Buzz builds in Queensland with Glencore, Rio jobs resurgence

A drilling crew at the George Fisher mine. Image: Glencore Mt Isa Mines

Leading miners Glencore and Rio Tinto have sent job seekers in Queensland’s mining industry into a frenzy over the past week.

Glencore started the flurry of interest when it unveiled plans to fill more than 200 jobs at its Mt Isa copper and zinc operations.

The Swiss-based miner has since provided more detail about its strategy in the region, saying that it would restart operations at the Lady Loretta underground zinc mine near Mount Isa.

Glencore expects to create up to 250 new jobs as it ramps up operations at the zinc mine.

Production at Lady Loretta was suspended in 2015 as zinc prices declined. Zinc has, however, recovered over the past two years, with prices increasing by 107 per cent.

Glencore has forecast that it will add around 100 million tonnes (Mt) of zinc concentrate to its production profile following the Lady Loretta restart.

Not to be outdone, Rio Tinto announced it was seeking more than 100 workers to fill roles at its bauxite operations in Far North Queensland.

Rio’s recruitment drive is for a diverse range of positions at the existing Weipa mines at Andoon and East Weipa and for the Amrun project.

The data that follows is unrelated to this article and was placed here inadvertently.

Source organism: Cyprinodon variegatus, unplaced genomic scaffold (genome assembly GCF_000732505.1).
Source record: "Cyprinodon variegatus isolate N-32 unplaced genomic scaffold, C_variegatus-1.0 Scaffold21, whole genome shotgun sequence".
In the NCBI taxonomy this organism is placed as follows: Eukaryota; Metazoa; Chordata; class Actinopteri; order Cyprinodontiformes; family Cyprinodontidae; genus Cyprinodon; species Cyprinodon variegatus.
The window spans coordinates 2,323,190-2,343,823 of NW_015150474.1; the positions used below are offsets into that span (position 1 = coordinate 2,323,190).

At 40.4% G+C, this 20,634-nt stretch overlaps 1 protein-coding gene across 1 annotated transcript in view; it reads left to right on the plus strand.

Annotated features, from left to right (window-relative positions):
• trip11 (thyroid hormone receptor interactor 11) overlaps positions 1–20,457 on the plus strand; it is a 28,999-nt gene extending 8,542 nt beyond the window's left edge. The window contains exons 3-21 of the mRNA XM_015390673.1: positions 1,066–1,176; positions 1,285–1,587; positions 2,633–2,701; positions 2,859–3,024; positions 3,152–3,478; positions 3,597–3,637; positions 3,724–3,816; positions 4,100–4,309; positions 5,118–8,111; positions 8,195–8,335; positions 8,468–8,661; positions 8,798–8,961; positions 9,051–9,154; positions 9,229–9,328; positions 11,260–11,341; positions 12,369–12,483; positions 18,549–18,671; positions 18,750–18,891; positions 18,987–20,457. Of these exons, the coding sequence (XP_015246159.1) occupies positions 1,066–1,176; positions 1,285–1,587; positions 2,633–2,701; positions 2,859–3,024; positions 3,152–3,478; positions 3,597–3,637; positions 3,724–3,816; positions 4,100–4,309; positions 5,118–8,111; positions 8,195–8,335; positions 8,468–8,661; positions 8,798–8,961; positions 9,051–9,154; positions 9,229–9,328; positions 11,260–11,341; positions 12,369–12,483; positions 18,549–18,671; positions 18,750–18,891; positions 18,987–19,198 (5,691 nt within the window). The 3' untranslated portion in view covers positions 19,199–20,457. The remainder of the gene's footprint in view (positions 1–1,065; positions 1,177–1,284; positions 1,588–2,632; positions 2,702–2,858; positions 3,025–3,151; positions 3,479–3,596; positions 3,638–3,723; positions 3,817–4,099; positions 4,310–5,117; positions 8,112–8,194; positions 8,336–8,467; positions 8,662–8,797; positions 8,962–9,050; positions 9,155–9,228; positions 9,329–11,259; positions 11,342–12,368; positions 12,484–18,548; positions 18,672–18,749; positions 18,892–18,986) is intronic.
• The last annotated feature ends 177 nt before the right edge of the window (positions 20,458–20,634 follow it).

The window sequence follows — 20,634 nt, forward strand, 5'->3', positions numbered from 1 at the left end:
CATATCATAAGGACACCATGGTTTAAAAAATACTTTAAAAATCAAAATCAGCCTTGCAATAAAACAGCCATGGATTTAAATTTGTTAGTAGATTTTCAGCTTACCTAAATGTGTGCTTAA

Queensland Resources Council (QRC) chief executive Ian Macfarlane said the state’s North West has the potential to unearth vast amounts of copper, zinc and gold, which are the minerals used in new technologies including batteries, mobile phones and solar panels.

“Zinc is a key ingredient in alkaline batteries and with Christmas upon us it’s a timely reminder not to forget to buy batteries if your Christmas presents need them,” Macfarlane said.

“What we are seeing right across commodities is a jobs story especially in regional economies. We’ve seen 550 jobs added to the market this week with Glencore Copper and Lady Loretta and Rio Tinto announcing an extra 100 at its Weipa operations.”

Queensland Mines Minister Anthony Lynham reinforced the importance of these operations in the Far North and North West areas of the state.

”The resources sector supports one in seven jobs in Queensland and clearly will continue to be a major contributor to our regional economies and the royalties that help fund our schools and hospitals,” Dr Lynham said.

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